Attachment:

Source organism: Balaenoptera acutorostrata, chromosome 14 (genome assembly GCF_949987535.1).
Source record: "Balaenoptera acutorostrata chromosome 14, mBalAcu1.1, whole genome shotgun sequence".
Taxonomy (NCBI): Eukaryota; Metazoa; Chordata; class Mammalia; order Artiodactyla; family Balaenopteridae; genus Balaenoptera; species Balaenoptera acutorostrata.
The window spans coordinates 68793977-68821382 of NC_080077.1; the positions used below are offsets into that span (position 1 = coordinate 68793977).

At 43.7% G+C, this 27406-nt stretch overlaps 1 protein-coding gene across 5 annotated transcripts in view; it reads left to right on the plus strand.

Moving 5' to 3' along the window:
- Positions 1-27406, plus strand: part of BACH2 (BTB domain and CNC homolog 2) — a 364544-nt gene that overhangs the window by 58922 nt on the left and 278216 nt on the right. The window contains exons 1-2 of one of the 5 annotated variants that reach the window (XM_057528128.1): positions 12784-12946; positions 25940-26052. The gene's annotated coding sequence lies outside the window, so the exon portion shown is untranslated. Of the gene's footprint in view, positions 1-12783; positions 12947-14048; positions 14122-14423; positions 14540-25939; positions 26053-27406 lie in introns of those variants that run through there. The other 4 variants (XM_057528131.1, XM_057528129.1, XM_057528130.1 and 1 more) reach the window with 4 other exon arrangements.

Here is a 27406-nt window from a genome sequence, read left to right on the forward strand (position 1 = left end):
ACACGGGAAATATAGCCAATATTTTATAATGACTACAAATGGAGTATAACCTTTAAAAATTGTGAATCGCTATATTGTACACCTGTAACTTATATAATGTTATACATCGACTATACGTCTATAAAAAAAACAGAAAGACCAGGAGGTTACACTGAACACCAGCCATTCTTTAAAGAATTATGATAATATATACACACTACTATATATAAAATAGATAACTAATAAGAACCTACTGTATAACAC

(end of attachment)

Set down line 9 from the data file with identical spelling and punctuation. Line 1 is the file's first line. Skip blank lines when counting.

ACACGGGAAATATAGCCAATATTTTATAATGACTACAAATGGAGTATAACCTTTAAAAATTGTGAATCGCTATATTGTACACCTGTAACTTATATAATGTTATACATCGACTATACGTCTATAAAAAAAACAGAAAGACCAGGAGGTTACACTGAACACCAGCCATTCTTTAAAGAATTATGATAATATATACACACTACTATATATAAAATAGATAACTAATAAGAACCTACTGTATAACAC